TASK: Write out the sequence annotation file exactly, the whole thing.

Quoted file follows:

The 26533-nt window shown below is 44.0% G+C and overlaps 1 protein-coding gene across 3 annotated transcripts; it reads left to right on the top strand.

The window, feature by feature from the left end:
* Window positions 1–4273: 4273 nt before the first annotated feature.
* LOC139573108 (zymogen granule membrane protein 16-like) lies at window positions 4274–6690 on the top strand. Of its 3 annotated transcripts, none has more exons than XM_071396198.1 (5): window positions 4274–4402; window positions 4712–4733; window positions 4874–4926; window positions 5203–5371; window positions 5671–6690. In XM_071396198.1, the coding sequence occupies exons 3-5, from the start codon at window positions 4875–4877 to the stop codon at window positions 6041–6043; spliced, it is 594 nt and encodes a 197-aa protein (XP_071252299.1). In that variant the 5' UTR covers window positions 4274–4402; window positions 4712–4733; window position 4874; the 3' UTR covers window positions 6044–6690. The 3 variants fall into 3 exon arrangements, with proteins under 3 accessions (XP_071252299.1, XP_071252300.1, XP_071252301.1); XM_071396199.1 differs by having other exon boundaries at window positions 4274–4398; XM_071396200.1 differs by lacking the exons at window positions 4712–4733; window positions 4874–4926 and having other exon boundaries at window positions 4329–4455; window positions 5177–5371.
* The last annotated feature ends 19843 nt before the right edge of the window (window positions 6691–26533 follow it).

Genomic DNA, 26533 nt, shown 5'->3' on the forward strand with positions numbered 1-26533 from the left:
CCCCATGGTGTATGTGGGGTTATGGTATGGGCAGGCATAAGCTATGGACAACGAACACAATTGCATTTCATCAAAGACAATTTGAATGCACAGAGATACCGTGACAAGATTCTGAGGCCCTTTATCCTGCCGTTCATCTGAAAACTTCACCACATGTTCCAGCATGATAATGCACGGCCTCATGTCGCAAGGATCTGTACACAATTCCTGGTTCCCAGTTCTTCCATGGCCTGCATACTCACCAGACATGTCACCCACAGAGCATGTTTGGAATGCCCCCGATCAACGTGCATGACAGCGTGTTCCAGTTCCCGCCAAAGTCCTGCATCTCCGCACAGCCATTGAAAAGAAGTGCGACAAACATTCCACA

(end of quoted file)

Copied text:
The 26533-nt window shown below is 44.0% G+C and overlaps 1 protein-coding gene across 3 annotated transcripts; it reads left to right on the top strand.

The window, feature by feature from the left end:
* Window positions 1–4273: 4273 nt before the first annotated feature.
* LOC139573108 (zymogen granule membrane protein 16-like) lies at window positions 4274–6690 on the top strand. Of its 3 annotated transcripts, none has more exons than XM_071396198.1 (5): window positions 4274–4402; window positions 4712–4733; window positions 4874–4926; window positions 5203–5371; window positions 5671–6690. In XM_071396198.1, the coding sequence occupies exons 3-5, from the start codon at window positions 4875–4877 to the stop codon at window positions 6041–6043; spliced, it is 594 nt and encodes a 197-aa protein (XP_071252299.1). In that variant the 5' UTR covers window positions 4274–4402; window positions 4712–4733; window position 4874; the 3' UTR covers window positions 6044–6690. The 3 variants fall into 3 exon arrangements, with proteins under 3 accessions (XP_071252299.1, XP_071252300.1, XP_071252301.1); XM_071396199.1 differs by having other exon boundaries at window positions 4274–4398; XM_071396200.1 differs by lacking the exons at window positions 4712–4733; window positions 4874–4926 and having other exon boundaries at window positions 4329–4455; window positions 5177–5371.
* The last annotated feature ends 19843 nt before the right edge of the window (window positions 6691–26533 follow it).

Genomic DNA, 26533 nt, shown 5'->3' on the forward strand with positions numbered 1-26533 from the left:
CCCCATGGTGTATGTGGGGTTATGGTATGGGCAGGCATAAGCTATGGACAACGAACACAATTGCATTTCATCAAAGACAATTTGAATGCACAGAGATACCGTGACAAGATTCTGAGGCCCTTTATCCTGCCGTTCATCTGAAAACTTCACCACATGTTCCAGCATGATAATGCACGGCCTCATGTCGCAAGGATCTGTACACAATTCCTGGTTCCCAGTTCTTCCATGGCCTGCATACTCACCAGACATGTCACCCACAGAGCATGTTTGGAATGCCCCCGATCAACGTGCATGACAGCGTGTTCCAGTTCCCGCCAAAGTCCTGCATCTCCGCACAGCCATTGAAAAGAAGTGCGACAAACATTCCACA